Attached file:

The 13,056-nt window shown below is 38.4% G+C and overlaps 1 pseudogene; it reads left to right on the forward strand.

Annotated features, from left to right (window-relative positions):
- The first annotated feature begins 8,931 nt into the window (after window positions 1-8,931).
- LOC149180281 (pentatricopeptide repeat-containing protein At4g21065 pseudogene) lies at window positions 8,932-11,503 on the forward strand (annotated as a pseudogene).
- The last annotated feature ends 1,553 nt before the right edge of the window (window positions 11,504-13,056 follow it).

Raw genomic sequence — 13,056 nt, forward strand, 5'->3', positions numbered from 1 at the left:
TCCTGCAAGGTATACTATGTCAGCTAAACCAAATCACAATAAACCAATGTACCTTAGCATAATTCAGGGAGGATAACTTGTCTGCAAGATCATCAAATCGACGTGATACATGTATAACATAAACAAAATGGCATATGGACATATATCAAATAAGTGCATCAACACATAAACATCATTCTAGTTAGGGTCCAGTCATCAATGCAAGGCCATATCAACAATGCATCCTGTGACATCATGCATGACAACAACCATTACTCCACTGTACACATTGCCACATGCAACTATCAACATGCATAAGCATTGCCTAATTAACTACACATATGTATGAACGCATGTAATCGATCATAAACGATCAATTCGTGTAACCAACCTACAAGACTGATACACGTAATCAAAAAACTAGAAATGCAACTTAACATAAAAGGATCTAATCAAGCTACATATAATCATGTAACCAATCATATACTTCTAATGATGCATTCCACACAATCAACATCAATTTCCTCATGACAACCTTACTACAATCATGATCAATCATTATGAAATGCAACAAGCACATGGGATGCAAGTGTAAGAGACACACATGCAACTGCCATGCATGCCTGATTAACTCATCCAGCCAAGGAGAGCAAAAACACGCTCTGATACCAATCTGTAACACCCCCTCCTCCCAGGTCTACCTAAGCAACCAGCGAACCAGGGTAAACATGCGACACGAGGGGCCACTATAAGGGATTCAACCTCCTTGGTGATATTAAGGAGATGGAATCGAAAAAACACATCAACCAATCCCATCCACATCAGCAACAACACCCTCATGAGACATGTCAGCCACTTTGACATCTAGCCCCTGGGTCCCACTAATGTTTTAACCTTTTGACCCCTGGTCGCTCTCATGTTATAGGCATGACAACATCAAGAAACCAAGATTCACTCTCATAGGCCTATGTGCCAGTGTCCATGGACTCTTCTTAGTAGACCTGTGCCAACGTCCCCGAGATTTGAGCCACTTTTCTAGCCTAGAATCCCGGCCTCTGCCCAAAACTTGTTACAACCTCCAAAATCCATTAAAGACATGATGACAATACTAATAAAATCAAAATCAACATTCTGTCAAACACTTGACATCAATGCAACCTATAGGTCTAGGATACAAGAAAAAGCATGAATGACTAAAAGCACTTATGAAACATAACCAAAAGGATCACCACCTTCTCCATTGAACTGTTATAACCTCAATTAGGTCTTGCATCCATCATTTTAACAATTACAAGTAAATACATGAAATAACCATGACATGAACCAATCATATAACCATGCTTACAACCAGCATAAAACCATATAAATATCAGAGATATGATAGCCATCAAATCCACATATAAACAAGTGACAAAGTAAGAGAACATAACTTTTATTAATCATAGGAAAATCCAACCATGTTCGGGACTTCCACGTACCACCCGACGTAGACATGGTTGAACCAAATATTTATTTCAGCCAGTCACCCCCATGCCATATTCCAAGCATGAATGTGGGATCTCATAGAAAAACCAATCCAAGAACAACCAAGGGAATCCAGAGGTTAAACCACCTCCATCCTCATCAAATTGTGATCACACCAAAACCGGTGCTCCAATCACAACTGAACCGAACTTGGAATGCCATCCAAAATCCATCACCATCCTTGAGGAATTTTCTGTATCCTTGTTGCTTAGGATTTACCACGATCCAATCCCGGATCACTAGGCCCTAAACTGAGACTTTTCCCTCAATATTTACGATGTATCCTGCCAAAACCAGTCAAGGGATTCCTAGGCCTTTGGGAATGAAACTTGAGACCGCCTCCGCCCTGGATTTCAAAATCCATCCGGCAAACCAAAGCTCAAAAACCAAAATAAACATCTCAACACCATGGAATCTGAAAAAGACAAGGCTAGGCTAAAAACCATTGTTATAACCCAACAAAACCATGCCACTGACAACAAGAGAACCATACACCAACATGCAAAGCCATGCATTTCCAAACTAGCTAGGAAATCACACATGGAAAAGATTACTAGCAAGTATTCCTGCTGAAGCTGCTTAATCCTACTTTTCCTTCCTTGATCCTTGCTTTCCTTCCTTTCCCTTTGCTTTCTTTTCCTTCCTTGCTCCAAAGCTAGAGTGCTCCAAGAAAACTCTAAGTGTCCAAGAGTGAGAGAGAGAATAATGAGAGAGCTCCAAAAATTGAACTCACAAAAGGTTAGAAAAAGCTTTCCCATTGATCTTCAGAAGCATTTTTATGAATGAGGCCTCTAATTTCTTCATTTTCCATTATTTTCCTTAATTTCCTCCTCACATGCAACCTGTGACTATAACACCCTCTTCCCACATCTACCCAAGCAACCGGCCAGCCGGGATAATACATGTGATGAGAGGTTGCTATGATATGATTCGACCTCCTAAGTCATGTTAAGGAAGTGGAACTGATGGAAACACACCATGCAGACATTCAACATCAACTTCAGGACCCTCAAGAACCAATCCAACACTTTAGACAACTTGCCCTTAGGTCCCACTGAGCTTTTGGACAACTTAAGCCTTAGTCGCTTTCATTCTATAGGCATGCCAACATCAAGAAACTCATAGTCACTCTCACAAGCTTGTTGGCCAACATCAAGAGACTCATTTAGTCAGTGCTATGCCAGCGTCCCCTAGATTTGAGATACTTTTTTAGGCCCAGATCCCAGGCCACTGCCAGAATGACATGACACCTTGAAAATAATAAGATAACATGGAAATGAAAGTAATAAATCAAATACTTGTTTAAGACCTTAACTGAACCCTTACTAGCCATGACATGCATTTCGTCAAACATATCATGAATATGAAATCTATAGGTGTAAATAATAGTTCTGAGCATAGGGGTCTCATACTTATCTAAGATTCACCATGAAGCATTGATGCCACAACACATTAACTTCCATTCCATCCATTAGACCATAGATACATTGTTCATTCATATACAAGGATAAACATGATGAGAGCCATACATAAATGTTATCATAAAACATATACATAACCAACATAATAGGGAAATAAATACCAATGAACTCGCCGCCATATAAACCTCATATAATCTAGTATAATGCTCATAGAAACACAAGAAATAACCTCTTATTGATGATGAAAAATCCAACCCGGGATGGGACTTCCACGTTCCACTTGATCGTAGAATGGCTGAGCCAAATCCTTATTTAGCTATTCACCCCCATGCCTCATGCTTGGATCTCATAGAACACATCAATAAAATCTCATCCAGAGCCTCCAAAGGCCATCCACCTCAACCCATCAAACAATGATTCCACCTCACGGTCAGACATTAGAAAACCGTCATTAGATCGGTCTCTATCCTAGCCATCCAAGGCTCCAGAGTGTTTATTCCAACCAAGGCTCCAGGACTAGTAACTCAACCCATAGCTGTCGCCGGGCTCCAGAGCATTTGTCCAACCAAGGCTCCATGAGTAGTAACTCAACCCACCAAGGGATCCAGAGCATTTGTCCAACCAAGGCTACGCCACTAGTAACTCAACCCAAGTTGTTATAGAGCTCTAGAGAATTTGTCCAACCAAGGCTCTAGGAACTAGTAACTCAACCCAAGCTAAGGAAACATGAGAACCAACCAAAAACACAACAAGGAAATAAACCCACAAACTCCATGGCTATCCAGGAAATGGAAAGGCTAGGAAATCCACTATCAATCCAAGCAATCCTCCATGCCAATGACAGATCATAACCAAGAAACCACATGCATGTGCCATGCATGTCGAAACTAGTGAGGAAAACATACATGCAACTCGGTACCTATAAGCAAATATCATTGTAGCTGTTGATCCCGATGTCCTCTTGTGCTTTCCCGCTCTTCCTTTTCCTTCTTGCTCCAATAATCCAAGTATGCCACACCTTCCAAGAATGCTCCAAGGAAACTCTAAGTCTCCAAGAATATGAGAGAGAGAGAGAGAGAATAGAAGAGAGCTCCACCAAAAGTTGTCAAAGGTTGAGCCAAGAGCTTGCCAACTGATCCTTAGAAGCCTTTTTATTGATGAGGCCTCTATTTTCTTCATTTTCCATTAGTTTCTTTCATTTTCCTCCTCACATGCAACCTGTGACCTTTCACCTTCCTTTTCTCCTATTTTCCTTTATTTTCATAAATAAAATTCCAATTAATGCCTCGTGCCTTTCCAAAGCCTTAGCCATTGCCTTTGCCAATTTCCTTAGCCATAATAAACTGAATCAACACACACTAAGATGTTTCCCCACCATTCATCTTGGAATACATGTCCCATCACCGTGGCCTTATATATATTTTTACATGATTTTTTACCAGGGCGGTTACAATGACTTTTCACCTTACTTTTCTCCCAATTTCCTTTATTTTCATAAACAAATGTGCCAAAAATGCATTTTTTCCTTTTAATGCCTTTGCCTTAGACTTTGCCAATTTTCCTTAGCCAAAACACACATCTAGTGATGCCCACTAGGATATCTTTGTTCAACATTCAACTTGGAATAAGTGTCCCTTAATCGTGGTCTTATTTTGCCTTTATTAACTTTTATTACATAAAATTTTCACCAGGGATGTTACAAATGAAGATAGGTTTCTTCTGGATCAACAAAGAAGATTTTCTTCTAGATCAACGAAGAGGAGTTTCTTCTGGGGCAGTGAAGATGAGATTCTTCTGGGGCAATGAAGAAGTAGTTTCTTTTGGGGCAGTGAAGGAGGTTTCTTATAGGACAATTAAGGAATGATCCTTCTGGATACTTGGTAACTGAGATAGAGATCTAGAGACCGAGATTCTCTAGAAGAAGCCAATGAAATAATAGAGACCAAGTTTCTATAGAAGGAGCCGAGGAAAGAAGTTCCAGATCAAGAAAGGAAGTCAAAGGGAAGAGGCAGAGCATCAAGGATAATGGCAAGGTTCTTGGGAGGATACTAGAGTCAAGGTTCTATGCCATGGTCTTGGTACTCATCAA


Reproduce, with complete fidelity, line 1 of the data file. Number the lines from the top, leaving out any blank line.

The 13,056-nt window shown below is 38.4% G+C and overlaps 1 pseudogene; it reads left to right on the forward strand.